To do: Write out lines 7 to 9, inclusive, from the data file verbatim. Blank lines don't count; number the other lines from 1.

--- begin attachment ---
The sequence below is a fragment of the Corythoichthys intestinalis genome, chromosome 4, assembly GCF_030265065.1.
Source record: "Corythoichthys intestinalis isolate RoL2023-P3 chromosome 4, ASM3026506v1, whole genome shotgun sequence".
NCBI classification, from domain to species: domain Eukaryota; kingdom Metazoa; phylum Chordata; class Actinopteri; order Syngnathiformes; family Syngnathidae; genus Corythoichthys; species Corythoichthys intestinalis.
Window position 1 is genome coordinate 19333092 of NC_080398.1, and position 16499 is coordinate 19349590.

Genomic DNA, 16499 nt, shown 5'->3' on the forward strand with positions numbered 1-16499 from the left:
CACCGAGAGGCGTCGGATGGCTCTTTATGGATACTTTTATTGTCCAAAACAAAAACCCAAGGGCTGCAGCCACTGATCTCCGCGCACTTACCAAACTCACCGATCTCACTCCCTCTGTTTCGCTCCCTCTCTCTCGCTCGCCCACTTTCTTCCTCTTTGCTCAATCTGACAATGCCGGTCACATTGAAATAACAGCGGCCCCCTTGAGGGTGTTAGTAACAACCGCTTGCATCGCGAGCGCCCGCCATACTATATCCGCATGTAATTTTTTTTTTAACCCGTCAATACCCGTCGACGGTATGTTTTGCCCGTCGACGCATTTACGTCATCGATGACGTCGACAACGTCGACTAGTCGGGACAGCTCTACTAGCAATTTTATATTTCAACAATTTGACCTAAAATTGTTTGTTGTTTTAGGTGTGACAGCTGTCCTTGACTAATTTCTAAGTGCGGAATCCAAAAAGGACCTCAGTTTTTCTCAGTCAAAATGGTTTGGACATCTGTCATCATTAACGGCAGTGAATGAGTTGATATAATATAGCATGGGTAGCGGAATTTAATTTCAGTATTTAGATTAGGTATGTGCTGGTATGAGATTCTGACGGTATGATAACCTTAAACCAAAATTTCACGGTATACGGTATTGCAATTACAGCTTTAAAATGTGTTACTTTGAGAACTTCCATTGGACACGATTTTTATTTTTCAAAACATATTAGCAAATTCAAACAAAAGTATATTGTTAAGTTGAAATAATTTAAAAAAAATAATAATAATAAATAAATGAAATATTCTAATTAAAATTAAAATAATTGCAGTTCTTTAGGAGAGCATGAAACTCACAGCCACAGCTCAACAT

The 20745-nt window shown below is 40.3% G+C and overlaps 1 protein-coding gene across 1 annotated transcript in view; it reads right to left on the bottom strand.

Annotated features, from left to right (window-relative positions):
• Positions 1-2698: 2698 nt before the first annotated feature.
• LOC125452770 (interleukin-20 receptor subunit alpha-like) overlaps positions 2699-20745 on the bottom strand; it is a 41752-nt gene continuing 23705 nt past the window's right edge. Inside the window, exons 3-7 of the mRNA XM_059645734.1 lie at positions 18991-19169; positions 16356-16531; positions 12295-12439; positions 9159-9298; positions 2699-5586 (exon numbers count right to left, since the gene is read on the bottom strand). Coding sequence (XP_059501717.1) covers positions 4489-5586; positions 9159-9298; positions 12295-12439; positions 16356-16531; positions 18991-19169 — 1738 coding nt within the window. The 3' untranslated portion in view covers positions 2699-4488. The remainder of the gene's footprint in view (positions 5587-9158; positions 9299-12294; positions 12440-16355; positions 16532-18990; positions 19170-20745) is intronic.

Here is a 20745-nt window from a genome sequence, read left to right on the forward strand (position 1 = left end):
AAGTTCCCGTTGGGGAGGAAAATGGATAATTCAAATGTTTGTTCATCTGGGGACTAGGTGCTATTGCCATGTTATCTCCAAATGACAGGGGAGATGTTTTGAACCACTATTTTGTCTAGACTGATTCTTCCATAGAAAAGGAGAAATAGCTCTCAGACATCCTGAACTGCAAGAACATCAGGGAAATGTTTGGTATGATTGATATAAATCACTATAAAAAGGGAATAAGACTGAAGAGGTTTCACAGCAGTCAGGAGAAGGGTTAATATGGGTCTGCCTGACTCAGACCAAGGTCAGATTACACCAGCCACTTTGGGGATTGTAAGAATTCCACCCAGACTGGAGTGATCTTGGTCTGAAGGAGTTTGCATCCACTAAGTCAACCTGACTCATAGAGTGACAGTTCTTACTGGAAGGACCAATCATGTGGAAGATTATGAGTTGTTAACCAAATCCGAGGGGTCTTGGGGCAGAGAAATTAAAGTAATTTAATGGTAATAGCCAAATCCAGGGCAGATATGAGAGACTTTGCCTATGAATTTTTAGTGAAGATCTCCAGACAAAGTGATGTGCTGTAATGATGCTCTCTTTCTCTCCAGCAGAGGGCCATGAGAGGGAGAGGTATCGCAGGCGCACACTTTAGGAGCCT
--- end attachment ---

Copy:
The 20745-nt window shown below is 40.3% G+C and overlaps 1 protein-coding gene across 1 annotated transcript in view; it reads right to left on the bottom strand.

Annotated features, from left to right (window-relative positions):
• Positions 1-2698: 2698 nt before the first annotated feature.